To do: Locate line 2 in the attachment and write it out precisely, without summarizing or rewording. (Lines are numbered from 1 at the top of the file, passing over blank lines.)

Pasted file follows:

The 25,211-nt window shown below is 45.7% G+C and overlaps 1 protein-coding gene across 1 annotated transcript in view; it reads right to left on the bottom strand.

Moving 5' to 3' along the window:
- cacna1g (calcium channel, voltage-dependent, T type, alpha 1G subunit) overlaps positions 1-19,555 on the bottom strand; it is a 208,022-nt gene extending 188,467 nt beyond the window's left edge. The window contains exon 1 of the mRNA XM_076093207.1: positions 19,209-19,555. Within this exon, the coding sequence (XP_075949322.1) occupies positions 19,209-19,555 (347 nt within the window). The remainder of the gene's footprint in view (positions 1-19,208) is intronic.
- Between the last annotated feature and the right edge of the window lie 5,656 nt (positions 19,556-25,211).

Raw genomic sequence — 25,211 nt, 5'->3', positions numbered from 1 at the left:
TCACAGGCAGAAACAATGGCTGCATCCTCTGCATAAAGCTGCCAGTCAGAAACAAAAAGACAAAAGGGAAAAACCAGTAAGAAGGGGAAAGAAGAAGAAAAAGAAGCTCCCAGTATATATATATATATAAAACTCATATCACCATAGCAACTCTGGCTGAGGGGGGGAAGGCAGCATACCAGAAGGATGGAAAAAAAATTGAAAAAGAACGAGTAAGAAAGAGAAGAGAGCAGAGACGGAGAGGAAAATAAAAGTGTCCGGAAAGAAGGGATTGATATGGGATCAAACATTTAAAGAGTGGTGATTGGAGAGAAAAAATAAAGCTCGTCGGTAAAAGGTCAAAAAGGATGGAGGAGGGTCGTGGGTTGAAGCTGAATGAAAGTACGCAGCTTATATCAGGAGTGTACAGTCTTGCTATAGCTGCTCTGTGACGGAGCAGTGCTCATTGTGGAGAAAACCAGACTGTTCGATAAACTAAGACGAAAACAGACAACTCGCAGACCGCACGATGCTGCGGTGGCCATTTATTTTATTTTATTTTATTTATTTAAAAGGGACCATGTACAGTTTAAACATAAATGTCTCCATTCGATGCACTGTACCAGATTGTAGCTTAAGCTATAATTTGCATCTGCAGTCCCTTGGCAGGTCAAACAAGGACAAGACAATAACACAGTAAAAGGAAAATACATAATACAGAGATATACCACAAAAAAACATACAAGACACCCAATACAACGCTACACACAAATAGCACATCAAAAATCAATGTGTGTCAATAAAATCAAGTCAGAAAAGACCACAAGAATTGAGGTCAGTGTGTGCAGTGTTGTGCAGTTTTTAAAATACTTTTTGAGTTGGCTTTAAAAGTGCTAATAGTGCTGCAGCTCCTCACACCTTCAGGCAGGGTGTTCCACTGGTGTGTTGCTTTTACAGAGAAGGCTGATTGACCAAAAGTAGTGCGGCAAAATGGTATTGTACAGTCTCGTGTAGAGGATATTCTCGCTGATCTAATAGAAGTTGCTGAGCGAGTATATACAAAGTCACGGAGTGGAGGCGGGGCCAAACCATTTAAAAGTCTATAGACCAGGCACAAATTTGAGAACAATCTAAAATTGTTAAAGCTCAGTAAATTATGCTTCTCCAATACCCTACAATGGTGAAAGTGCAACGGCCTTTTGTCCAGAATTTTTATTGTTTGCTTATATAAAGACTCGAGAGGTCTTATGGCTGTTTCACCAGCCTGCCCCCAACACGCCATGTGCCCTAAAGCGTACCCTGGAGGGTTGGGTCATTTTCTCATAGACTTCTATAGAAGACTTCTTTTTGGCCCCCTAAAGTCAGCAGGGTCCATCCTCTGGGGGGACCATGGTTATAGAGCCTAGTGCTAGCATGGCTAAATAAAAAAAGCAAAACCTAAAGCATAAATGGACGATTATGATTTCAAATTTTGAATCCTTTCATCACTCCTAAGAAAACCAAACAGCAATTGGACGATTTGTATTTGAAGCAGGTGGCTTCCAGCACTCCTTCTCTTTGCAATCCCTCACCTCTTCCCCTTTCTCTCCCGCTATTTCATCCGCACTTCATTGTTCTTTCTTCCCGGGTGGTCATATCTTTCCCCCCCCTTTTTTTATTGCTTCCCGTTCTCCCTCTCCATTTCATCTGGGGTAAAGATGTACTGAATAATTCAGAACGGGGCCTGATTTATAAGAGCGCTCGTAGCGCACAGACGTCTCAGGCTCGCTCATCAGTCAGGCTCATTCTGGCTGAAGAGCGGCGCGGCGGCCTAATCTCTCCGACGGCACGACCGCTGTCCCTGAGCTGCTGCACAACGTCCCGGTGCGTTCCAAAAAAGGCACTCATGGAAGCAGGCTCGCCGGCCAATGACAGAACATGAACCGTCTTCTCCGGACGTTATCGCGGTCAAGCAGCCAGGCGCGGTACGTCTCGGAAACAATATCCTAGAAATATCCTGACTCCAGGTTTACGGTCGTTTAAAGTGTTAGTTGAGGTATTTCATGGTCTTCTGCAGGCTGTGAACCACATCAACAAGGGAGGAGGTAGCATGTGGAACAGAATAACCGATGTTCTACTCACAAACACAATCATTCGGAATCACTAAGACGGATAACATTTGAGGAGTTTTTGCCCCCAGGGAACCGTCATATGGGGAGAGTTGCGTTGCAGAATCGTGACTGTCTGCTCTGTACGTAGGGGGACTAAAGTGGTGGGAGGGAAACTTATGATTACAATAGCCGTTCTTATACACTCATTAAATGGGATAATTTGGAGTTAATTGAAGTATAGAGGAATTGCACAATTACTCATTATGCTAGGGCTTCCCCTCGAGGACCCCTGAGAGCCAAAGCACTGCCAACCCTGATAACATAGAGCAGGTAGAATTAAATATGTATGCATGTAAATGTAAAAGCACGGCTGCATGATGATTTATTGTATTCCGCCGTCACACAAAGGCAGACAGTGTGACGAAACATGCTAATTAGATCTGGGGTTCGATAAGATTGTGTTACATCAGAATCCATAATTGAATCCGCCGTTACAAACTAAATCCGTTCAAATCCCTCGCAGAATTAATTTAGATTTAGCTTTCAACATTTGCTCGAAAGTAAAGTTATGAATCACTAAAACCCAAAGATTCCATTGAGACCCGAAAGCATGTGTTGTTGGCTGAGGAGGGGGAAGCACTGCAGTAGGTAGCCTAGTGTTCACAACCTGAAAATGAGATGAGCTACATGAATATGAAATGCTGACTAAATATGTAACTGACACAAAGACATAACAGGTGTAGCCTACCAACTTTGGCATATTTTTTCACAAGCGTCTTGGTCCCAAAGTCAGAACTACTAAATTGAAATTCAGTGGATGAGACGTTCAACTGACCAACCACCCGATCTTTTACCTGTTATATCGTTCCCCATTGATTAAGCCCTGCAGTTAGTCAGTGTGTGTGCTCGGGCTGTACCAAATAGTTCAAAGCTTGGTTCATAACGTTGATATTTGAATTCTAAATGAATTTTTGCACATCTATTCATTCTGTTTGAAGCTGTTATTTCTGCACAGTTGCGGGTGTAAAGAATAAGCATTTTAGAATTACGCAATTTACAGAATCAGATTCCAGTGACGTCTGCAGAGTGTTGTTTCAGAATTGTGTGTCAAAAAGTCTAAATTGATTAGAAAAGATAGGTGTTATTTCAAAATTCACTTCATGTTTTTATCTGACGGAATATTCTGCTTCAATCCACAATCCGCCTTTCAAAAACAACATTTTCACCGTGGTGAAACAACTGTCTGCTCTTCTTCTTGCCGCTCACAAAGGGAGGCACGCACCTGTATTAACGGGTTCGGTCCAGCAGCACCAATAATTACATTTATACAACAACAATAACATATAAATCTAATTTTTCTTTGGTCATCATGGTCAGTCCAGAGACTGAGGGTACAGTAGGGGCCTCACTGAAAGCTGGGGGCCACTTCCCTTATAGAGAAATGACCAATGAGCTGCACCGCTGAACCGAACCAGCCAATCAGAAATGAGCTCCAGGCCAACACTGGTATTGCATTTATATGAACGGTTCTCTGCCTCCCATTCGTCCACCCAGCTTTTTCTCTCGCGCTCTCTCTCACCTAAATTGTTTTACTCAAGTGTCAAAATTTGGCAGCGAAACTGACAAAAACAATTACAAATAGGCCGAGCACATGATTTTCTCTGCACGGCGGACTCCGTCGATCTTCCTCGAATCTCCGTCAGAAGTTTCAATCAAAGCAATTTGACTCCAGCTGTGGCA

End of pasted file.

Moving 5' to 3' along the window: